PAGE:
MMS Blog

Robots Get Hand-Eye Coordination

Although Modern Machine Shop focuses on CNC machining, the application pictured here is worthy of attention. Consider for a moment the difficulties inherent in automating a task like inserting Ethernet cables. A host of variables, from differing socket positions to the unpredictable flex of the cord to the level of force required to “snap” the connector in place, might stymie even the most carefully programmed robot. This robot is different in that it eschews careful programming entirely in favor of essentially controlling itself. It is capable of adjusting its approach as needed to ensure a snug fit regardless of the orientation or position of the socket.

Cable insertion aside, the broader implications of giving robots what is essentially hand-eye coordination are not difficult to imagine. If our mechanized coworkers can do this, might they one day help CNC machine shops manipulate a mix of different parts around active deburring tools, or perhaps pick workpieces at random from boxes without grids or other fixtures? Inspection, surface finishing, machine tending and possibly even applications that have yet to be explored all might benefit from such a system.

Taking an Automated Aerospace Approach

For much of its 25-year history, CNC Industries functioned as a job shop serving various end markets, although it had some contracts with a few aerospace customers. In fact, the Ft. Wayne, Indiana, shop appreciated the aerospace work.

“We liked the complexity of those parts and felt taking on more of that would further help us differentiate our business from others,” says CFO Steven Deam, Jr. “So, in 2009, we mapped out a multi-year plan to make a bigger push into aerospace, which included achieving AS9100 certification, realizing that building relationships with new customers in that industry would take some time.”

By: Wayne Chaneski 2/29/2020

Continuous Improvement Must Be Continuous

Continuous Improvement Must Be Continuous

Companies that commit to continuous improvement may wonder at times whether they have reached a point in which they have done enough to meet both their needs and the needs of their customers. After having expended a great deal of time and effort reorganizing a plant, implementing a new enterprise resource planning (ERP) system, installing the most technologically sophisticated machine tools, or tearing down and rebuilding a key production process, the tendency may be to sit back and see how things go. The problem is that this is the first step to complacency, and once this sets in, it is very difficult to reenergize a continuous improvement effort. As the foundation of continuous improvement relies on “continuous” action, this is what is needed all the time.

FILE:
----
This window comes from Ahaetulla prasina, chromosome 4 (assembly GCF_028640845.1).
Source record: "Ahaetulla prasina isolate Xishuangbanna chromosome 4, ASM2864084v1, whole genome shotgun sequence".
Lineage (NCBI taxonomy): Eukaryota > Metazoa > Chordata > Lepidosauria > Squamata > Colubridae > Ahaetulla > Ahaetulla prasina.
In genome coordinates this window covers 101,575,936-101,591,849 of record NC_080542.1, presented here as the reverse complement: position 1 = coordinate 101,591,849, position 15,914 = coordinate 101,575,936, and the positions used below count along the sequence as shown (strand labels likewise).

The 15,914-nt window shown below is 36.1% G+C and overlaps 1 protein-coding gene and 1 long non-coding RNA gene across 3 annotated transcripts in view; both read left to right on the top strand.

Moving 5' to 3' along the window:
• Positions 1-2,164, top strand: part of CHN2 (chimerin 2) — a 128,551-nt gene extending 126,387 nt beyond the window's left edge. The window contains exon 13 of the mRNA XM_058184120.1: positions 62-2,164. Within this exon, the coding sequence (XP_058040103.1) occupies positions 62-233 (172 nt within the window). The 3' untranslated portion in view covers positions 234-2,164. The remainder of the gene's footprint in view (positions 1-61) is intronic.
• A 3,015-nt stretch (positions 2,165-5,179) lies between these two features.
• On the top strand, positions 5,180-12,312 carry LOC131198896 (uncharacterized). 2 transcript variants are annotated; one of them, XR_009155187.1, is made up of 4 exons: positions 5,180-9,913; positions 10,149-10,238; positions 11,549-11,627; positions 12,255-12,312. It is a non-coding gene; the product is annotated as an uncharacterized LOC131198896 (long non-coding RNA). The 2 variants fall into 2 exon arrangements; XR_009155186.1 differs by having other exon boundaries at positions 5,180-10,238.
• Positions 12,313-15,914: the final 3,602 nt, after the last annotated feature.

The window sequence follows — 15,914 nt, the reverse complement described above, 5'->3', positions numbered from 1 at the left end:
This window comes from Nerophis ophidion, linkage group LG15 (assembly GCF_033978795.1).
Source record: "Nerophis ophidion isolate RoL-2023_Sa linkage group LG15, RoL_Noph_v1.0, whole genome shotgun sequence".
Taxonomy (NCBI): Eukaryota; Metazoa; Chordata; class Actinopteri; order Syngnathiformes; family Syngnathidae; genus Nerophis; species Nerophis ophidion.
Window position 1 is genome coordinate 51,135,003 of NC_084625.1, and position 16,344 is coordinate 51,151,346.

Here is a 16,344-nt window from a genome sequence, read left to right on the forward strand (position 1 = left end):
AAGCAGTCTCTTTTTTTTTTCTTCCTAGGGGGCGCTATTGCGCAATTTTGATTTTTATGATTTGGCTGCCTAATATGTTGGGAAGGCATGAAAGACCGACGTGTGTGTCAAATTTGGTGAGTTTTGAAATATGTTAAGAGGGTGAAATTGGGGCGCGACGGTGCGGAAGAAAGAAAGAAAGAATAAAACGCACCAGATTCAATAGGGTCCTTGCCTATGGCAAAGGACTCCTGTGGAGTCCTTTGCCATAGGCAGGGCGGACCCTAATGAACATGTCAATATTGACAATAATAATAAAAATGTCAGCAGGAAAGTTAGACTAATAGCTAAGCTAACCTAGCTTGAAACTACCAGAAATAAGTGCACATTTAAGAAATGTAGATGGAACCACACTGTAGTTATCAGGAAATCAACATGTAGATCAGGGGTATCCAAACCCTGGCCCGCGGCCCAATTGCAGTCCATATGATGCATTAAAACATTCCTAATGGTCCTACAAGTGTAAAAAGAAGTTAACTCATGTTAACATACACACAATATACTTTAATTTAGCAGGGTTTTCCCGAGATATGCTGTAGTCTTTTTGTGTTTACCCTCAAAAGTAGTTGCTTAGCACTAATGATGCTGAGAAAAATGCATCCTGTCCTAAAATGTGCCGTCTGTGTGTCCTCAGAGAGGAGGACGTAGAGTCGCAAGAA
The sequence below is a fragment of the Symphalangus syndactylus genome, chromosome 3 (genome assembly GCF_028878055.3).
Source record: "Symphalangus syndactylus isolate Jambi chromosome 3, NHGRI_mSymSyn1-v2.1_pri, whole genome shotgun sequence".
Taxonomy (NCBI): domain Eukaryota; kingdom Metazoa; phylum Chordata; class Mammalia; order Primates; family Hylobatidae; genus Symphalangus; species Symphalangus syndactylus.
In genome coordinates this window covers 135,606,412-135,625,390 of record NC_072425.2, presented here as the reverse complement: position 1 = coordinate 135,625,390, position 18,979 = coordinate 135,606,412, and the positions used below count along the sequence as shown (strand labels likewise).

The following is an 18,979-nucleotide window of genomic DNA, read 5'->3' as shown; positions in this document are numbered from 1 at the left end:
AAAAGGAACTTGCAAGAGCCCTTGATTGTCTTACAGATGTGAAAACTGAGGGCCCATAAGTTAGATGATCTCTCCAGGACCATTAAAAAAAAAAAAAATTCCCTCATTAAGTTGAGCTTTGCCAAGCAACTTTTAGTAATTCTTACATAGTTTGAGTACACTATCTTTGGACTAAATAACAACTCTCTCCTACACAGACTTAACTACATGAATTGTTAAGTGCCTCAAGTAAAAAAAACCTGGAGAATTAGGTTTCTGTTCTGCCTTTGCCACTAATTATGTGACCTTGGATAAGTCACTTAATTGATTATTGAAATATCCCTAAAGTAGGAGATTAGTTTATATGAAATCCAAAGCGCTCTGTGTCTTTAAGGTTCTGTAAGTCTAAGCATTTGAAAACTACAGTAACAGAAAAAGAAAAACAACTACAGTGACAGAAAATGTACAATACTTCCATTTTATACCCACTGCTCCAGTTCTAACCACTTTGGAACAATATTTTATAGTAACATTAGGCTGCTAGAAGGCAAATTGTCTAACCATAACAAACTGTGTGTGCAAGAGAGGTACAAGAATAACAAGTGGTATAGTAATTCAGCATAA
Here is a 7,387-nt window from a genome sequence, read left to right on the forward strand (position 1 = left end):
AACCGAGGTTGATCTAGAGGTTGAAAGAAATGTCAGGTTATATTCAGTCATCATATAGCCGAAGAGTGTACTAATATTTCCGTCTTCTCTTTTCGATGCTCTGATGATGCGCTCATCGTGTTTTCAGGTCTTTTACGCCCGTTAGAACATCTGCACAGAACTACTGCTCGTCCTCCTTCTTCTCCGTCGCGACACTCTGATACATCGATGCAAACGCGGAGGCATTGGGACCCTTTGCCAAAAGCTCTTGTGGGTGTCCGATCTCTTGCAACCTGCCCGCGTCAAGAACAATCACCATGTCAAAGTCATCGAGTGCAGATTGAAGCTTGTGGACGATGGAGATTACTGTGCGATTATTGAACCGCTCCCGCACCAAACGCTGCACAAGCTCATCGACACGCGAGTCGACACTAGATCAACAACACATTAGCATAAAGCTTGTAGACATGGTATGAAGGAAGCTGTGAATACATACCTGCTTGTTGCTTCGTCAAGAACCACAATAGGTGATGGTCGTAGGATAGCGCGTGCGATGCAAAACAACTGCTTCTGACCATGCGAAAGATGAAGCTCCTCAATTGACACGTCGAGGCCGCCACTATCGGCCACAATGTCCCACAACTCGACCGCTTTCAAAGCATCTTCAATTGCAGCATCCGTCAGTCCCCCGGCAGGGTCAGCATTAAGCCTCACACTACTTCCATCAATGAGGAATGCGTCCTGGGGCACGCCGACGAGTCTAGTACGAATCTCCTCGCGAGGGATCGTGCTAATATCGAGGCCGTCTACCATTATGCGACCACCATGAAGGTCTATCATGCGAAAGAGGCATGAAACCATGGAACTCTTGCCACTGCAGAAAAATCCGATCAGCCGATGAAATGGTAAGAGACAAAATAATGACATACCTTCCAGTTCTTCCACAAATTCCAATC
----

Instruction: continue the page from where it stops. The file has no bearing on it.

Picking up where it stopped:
While some companies have done a lot to improve their operations, they may not be as extensive as the examples above. Yet, they have made the need for improvement part of their culture in which they have improved their prior improvements. Such companies are on the right path to continuing success.

3D Printing’s Value-Add Keeps Adding Up

“Anything that goes ‘boom,’” says Alan Soucy when asked to describe his company’s work. With customers including Lockheed Martin, General Atomics, Raytheon, Northrup Grumman and other large defense contractors, Advanced Precision Engineering (APE) is a very different manufacturer than the one Modern Machine Shop first covered in 1997. In addition to defense applications, the company’s then-specialty in semiconductor components provided a good foundation for transitioning into medical diagnostics equipment, prosthetics and communications assemblies, which can be no less challenging to manufacture than missile housings and firing controls. As Mr. Soucy puts it, “We don’t make brackets here.”

To maintain an edge with its largely West Coast customer base, this East Coast supplier has been investing millions of dollars annually in new equipment. The shop tour resulting in this story was too early to cover some of the latest examples, such as a 40-pallet system serving three of APE’s five-axis machining centers. Evidence of growth was plain to see nonetheless, including new HMCs, part-marking equipment and four collaborative robots capable of tending VMCs, live-tool lathes or any other machine tool not already fitted with a pallet changer. 

Modern Machine Shop is the industry standard for how reporting on manufacturing can and should look, but there’s nothing standard about what we do. Our editors have access to job shops, cutting tool manufacturers, machine tool builders, OEMs, service providers and more. From G code to Industry 4.0, MMS leverages decades of experience to provide insight into what is new and what is important to the people who are moving manufacturing forward.

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